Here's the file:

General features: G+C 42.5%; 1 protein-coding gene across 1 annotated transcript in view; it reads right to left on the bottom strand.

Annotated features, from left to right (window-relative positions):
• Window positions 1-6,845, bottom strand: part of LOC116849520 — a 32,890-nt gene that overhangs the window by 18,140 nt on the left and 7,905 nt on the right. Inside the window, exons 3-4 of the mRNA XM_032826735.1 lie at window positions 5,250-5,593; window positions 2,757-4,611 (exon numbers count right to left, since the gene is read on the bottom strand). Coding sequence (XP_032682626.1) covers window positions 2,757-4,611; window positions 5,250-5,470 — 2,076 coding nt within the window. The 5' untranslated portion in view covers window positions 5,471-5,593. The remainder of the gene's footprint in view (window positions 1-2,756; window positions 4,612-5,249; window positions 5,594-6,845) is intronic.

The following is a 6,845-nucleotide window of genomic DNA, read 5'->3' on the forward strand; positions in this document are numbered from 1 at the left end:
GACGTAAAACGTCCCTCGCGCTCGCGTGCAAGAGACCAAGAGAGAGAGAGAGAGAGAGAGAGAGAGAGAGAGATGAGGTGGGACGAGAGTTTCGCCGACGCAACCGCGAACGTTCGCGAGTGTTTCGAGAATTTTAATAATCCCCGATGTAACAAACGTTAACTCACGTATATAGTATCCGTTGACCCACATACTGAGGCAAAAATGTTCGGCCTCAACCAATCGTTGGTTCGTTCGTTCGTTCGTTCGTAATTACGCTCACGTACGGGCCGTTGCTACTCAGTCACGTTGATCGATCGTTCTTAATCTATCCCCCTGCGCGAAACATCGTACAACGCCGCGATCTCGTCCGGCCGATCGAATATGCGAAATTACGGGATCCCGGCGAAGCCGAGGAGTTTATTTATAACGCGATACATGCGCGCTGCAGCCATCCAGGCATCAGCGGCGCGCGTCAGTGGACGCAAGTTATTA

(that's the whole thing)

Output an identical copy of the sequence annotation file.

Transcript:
General features: G+C 42.5%; 1 protein-coding gene across 1 annotated transcript in view; it reads right to left on the bottom strand.

Annotated features, from left to right (window-relative positions):
• Window positions 1-6,845, bottom strand: part of LOC116849520 — a 32,890-nt gene that overhangs the window by 18,140 nt on the left and 7,905 nt on the right. Inside the window, exons 3-4 of the mRNA XM_032826735.1 lie at window positions 5,250-5,593; window positions 2,757-4,611 (exon numbers count right to left, since the gene is read on the bottom strand). Coding sequence (XP_032682626.1) covers window positions 2,757-4,611; window positions 5,250-5,470 — 2,076 coding nt within the window. The 5' untranslated portion in view covers window positions 5,471-5,593. The remainder of the gene's footprint in view (window positions 1-2,756; window positions 4,612-5,249; window positions 5,594-6,845) is intronic.

The following is a 6,845-nucleotide window of genomic DNA, read 5'->3' on the forward strand; positions in this document are numbered from 1 at the left end:
GACGTAAAACGTCCCTCGCGCTCGCGTGCAAGAGACCAAGAGAGAGAGAGAGAGAGAGAGAGAGAGAGAGAGATGAGGTGGGACGAGAGTTTCGCCGACGCAACCGCGAACGTTCGCGAGTGTTTCGAGAATTTTAATAATCCCCGATGTAACAAACGTTAACTCACGTATATAGTATCCGTTGACCCACATACTGAGGCAAAAATGTTCGGCCTCAACCAATCGTTGGTTCGTTCGTTCGTTCGTTCGTAATTACGCTCACGTACGGGCCGTTGCTACTCAGTCACGTTGATCGATCGTTCTTAATCTATCCCCCTGCGCGAAACATCGTACAACGCCGCGATCTCGTCCGGCCGATCGAATATGCGAAATTACGGGATCCCGGCGAAGCCGAGGAGTTTATTTATAACGCGATACATGCGCGCTGCAGCCATCCAGGCATCAGCGGCGCGCGTCAGTGGACGCAAGTTATTA